Will the new Microsoft CEO boost the Windows Mobile App market?
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With the new Microsoft focus on mobile first and cloud, we may be getting more Windows mobile app inquiries in the close future. They finally decided to let go of a salesman as a CEO and appoint a technologist instead. Just recently we read on the news that Satya Nadella is taking the place of Steve Balmer who was the former CEO in Microsoft. Satya is the former head of cloud computing and enterprise devision in this company. He is also known as the leader who once got rid of 3 layers of management in his division. Nadella is delivering the Mobile first, cloud first mantra in his first public comments. Could this be the opportunity for Microsoft to get more love from the users in the mobile space?
In rmd Studio we are quite platform agnostic, however most of our inquiries have been for iOS, Android, and only one project of BlackBerry. Our clients occasionally mentioned having their apps developed for Windows mobile, but they never actually decided to go ahead with it.
Maybe this time Microsoft can have a stronger presence in the mobile ecosystem, because they have the resources to deliver a seamless hardware to software integration. Apple was the first company that believed all the hardware and software from adapter all the way to the user interface had to be done by them and everything was designed to work seamlessly with each other. This approach took a while to prove its effectiveness by delivering a superior user experience and minimalist design. In the iOS devices, everything from the design of mobile chips to the iOS operating system, and user interfaces are all done by Apple. This concept isn’t quite prominent in the fragmented Android ecosystem where Google is the provider of the operating system and app store and Samsung is supplying over 63% of the Android hardware in the market. Sure there is Google Nexus, but looks like Google doesn’t want to directly compete with Samsung.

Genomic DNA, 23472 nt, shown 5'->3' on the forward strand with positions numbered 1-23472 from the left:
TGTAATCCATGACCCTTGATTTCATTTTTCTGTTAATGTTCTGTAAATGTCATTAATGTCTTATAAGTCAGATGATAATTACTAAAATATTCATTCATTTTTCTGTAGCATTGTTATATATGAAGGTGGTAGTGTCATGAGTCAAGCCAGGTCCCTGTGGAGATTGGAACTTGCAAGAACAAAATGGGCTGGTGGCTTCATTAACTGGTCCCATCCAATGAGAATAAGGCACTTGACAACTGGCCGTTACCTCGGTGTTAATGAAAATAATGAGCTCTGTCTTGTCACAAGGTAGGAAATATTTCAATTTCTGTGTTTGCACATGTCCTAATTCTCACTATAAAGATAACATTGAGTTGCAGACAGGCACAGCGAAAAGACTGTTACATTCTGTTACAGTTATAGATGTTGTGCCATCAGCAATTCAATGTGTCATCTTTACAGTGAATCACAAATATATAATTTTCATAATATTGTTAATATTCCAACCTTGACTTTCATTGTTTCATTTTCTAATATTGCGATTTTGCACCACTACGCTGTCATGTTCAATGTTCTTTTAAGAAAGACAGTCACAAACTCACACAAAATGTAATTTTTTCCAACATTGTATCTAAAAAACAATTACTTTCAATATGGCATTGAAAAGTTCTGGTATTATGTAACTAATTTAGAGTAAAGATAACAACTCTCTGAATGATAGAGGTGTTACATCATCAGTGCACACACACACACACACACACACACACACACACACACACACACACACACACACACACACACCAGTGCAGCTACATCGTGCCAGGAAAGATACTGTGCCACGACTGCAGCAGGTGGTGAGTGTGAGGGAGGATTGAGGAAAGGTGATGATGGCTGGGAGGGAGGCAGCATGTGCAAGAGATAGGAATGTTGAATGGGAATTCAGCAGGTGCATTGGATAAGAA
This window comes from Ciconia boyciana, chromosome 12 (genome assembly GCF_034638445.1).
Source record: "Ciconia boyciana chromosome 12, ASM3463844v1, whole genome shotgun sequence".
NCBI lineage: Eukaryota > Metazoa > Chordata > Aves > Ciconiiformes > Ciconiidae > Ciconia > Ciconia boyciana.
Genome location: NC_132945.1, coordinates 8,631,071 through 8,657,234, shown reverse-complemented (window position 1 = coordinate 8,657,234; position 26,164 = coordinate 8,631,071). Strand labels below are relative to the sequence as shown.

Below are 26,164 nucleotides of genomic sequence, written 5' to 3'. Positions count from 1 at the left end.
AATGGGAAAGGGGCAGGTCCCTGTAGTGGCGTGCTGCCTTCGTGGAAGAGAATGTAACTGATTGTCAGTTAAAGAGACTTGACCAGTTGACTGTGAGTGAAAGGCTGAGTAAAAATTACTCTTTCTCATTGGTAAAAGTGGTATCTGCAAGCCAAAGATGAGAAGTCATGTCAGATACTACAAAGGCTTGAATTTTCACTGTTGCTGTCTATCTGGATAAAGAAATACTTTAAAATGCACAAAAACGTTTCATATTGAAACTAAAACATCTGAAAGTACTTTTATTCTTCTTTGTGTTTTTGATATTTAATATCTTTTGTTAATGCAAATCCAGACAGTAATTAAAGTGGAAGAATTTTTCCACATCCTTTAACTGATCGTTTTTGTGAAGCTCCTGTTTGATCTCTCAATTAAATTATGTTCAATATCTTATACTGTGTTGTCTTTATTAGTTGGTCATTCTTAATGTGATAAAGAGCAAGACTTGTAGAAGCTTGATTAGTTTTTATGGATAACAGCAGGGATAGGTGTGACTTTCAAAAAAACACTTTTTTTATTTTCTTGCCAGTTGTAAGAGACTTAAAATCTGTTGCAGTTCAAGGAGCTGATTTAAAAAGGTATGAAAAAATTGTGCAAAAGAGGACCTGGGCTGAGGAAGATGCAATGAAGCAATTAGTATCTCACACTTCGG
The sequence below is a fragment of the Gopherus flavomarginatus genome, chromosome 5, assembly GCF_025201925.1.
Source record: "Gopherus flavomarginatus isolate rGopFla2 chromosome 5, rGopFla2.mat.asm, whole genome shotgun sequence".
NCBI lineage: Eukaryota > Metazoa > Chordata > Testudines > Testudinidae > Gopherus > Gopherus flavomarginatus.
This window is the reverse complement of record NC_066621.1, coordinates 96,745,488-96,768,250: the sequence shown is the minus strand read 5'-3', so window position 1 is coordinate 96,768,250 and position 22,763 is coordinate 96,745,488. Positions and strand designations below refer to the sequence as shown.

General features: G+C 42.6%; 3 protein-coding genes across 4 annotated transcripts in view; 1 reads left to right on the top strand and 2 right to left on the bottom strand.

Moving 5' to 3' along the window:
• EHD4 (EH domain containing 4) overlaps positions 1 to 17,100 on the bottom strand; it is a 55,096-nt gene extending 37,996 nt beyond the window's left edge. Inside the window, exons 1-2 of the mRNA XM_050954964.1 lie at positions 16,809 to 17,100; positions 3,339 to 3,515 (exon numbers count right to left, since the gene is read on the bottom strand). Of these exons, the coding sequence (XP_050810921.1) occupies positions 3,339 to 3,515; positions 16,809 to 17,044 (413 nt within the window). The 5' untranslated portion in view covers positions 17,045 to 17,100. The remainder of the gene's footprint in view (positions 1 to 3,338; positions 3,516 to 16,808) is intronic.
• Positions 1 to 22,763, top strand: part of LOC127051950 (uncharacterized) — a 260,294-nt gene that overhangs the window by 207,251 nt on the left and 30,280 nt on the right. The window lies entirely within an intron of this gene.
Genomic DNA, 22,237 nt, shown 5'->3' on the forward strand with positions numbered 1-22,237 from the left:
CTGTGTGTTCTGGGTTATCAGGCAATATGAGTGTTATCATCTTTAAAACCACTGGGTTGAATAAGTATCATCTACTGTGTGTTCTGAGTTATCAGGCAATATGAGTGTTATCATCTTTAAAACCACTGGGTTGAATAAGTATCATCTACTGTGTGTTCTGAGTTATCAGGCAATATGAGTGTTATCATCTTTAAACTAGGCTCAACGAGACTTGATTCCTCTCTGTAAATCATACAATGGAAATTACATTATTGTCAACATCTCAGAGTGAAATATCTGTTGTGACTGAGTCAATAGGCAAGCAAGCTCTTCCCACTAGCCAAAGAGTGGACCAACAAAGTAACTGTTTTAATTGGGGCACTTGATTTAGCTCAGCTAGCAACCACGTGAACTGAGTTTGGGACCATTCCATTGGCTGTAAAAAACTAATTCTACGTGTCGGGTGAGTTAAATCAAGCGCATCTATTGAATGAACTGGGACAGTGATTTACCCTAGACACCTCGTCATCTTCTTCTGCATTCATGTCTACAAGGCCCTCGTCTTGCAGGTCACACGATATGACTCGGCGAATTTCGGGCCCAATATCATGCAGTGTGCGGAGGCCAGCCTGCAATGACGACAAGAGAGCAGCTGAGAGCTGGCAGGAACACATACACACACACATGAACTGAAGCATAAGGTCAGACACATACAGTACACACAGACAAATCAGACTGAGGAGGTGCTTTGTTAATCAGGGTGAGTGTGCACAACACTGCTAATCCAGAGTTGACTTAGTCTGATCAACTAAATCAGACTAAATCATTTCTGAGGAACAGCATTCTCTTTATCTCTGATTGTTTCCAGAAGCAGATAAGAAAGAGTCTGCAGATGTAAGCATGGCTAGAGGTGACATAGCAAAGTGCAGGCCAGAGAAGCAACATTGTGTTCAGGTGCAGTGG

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Microsoft under the new leadership and with the NOKIA team in house may actually have the opportunity to come up with mobile devices that delivers that seamless architecture and user experience because they have the ability to provide the hardware, software, and the cloud. Microsoft already has a strong share in the enterprise market by providing desktop and server solutions. Currently iOS apps have a strong presence in the mobile enterprise after successfully defeating BlackBerry. Android is gradually growing in the enterprise mobile space; we sure notice it in our inquiries. Appointment of Nadella is a great time for Microsoft to seize the opportunity and go head to head competing with the popular platforms. That is assuming that Microsoft could deliver that polished and slick user experience that existing Android and iOS users are used to.
Nothing is certain yet, but there is no doubt that Nadella has some major organizational challenges ahead of him if he is aiming to restructure Microsoft and create a stronger presence in the mobile and cloud back-end ecosystem.